Adam Levitan

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Playing the per-36 minute game

Thursday, April 28, 2011


Playing the per-36 minute game is dangerous. Sometimes, like in the cases of Kevin Love, Ty Lawson, Jrue Holiday or Serge Ibaka, it works to perfection. The formula there is simple: Take a young player seeing limited minutes, project his stats over 36 minutes, hope he gets something near those minutes and laugh all the way to the bank.

The execution of this plan isn't nearly that simple. First and foremost, it's rare that a player sees such a significant bump in minutes from year to year. Second, many players are not able to produce in 32-36 minutes like they can in short bursts off the bench -- the idea of diminishing returns. And finally, fantasy value can be compromised by other owners being aware of per-36 minute upside (see Randolph, Anthony).

That said, when looking for future statistical heroes, playing the per-36 minute game is a valuable tool. Previously, I looked at guys that may land permanent starting gigs next season. As we continue to look back on the 2010-11 season, here are six candidates that have exciting per-36 minute potential:

1. Ryan Anderson, F, Magic
Per-36 minute stats: 17.2 points, 9.0 rebounds, 1.3 assists, 3.4 treys, 1.0 blocks, 0.8 steals

If you don't see the upside here, you need to think about the kind of year that Channing Frye had. As I mentioned in this space when Frye first landed a starting gig, the ability to both shoot the trey and board/block is unique. Anderson's skill set definitely fits that category.

Anderson played just 22.3 minutes per game this season. If he can earn a bump to 28 or 30 with improved defense, he'll likely be one of my favorite sleepers next year.


2. Tyrus Thomas, F, Bobcats
Per-36 minute stats: 17.5 points, 9.4 rebounds, 1.2 assists, 2.8 blocks, 1.3 steals

There always seems to be an excuse for why Thomas can't get a chance. Too inconsistent, too injured, too many off-court issues. The bottom line is that he is still just 24 and remains a major talent on a team desperate for exactly that -- talent.

The Bobcats were close to trading Boris Diaw last summer and could explore that again. With a full offseason of health, Thomas would be a high-risk, high-upside kind of sleeper. I always give extra slack and chances to elite shot-blockers.


3. Ed Davis, F, Raptors
Per-36 minute stats: 11.3 points, 10.4 rebounds, 0.9 assists, 1.5 blocks, 0.9 steals

I regretfully omitted Davis from my list of players possibly headed for starting gigs next season, so I'll squeeze him in here. While Davis' offensive game remains raw, it's not jump-shooting raw. He's a dunking, put-back kind of player so his field-goal percentage (57.6 percent as a rookie) is spectacular.

The power forward spot in Toronto is crowded (Amir Johnson, Reggie Evans), but Davis clearly has the most upside for a young, rebuilding team.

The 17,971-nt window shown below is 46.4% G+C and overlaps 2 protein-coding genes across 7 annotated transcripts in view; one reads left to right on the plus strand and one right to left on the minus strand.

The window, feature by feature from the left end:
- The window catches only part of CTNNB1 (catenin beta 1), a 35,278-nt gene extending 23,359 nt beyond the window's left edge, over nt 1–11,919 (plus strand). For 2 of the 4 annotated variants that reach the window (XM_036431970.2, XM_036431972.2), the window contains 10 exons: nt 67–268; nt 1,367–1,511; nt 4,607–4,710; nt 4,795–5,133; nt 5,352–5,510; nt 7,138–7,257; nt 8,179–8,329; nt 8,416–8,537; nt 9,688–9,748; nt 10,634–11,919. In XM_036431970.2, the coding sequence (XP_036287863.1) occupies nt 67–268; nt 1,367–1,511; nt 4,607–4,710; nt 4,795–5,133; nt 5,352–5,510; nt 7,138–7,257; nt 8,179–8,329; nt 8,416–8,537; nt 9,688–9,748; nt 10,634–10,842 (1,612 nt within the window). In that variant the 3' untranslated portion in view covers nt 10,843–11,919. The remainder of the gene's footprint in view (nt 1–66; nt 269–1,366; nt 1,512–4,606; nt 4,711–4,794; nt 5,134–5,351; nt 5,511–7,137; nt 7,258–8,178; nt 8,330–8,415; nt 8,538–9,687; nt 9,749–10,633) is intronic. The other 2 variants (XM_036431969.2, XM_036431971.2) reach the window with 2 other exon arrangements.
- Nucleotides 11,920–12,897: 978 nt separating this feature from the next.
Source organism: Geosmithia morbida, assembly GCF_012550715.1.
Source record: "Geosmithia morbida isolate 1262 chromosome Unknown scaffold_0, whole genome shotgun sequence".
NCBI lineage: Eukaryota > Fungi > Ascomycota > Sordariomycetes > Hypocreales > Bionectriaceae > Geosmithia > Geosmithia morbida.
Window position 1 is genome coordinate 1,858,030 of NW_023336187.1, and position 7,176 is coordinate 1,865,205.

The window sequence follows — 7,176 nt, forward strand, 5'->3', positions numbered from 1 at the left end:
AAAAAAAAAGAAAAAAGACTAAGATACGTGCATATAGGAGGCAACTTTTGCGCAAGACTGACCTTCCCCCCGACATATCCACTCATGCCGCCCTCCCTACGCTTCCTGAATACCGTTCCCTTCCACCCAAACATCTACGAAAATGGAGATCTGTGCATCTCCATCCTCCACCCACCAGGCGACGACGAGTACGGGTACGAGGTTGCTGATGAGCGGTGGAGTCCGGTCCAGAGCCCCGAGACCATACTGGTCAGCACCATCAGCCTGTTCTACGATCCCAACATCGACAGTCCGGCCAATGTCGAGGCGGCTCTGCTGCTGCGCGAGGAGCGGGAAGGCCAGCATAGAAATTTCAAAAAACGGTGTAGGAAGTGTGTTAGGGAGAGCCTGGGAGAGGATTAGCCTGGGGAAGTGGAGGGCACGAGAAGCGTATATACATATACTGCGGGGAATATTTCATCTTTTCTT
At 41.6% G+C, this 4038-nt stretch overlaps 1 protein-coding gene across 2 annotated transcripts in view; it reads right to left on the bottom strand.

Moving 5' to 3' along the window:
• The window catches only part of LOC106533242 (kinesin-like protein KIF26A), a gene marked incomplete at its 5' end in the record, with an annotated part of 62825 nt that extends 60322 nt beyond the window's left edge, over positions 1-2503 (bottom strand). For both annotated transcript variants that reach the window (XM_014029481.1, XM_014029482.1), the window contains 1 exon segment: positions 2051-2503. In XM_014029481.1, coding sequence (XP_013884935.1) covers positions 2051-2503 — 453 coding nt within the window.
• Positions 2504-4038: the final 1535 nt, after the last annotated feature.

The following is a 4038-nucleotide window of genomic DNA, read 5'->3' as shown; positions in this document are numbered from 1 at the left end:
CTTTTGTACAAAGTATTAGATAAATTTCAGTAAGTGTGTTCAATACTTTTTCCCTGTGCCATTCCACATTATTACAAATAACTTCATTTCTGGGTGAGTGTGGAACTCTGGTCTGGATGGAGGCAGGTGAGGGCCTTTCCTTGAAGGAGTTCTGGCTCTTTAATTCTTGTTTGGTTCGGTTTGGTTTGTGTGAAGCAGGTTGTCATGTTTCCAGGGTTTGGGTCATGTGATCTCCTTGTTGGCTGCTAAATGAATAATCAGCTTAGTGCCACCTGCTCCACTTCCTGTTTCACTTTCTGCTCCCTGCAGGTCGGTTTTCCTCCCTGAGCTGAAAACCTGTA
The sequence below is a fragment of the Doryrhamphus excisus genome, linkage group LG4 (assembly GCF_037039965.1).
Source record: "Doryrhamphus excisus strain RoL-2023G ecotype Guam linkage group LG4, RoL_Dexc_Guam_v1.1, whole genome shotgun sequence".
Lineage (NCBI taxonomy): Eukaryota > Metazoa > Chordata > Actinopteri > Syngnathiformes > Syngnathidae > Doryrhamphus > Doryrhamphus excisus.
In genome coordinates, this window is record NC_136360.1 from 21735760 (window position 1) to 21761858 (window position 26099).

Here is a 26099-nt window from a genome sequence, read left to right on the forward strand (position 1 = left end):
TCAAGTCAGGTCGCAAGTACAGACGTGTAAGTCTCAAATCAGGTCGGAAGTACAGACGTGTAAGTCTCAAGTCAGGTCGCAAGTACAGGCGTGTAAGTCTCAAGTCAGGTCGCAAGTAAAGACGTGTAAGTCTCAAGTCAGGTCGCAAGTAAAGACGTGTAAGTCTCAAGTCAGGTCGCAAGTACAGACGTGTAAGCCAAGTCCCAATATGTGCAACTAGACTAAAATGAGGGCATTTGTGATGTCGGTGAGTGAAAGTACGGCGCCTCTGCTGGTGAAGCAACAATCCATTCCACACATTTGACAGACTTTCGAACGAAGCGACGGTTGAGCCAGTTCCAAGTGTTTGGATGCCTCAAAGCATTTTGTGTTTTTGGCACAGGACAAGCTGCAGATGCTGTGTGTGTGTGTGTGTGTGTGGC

4. Roddy Beaubois, G, Mavericks
Per-36 minute stats: 17.1 points, 4.6 assists, 3.8 rebounds, 1.8 treys, 1.5 steals

It's obviously very concerning that Beaubois fell out of the rotation late in the year and lost his starting gig to DeShawn Stevenson. But you don't have to be an expert to see that Roddy B has special offensive talent. He absolutely leaps off the screen as faster, quicker and more explosive than most other NBA players. That can't be taught.

If he can just put some consistency together, or get traded to a bad team, the fantasy upside would be monstrous. Another idea would be working on his pure point guard skills so he can take over for a declining Jason Kidd.


5. Thaddeus Young, F, Sixers
Per-36 minute stats: 17.6 points, 7.3 rebounds, 1.4 assists, 1.5 steals, 0.4 blocks

Coach Doug Collins was repeatedly asked about giving Young a bump in minutes -- especially during playoff time. But Collins says that Young gets "worn down" with anything more than 28-29 minutes because the 22-year-old plays so hard. Add that to the fact that Andre Iguodala and Elton Brand are unlikely to go anywhere, and an increase in minutes for Young does not seem likely.

That said, Young is an impending restricted free agent that will be demanding a large contract. He will almost certainly be back with the Sixers, but can they really pay a guy heaps of money to play 28 minutes? This is a situation to monitor.


6. Austin Daye, SF, Pistons
Per-36 minute stats: 13.4 points, 6.8 rebounds, 1.9 assists, 1.7 treys, 1.0 steals, 1.0 blocks

Even though the Pistons were going nowhere this season, coach John Kuester refused to play his young players. With Kuester likely gone, that should change. And with impending free agent Tayshaun Prince hinting that he has played his last game in Detroit, Daye should be the main beneficiary in terms of minutes.

However, Daye's performance as a starter this season (11.4 ppg, 4.4 rpg, 1.5 treys, 25.9 minutes) is a little concerning. He could be a "diminishing return guy." He could also just be a kid that is 23 years old and needs a coach to show confidence in him. I see Daye is a flier for now, pending offseason moves.

Follow Adam Levitan on Twitter.


Adam Levitan is in his sixth season covering football and basketball for Rotoworld. He won the Fantasy Sports Writers Association award for Best Series in 2011 and 2009, and ESPN's overall fantasy football title in 2000. Find him on Twitter.
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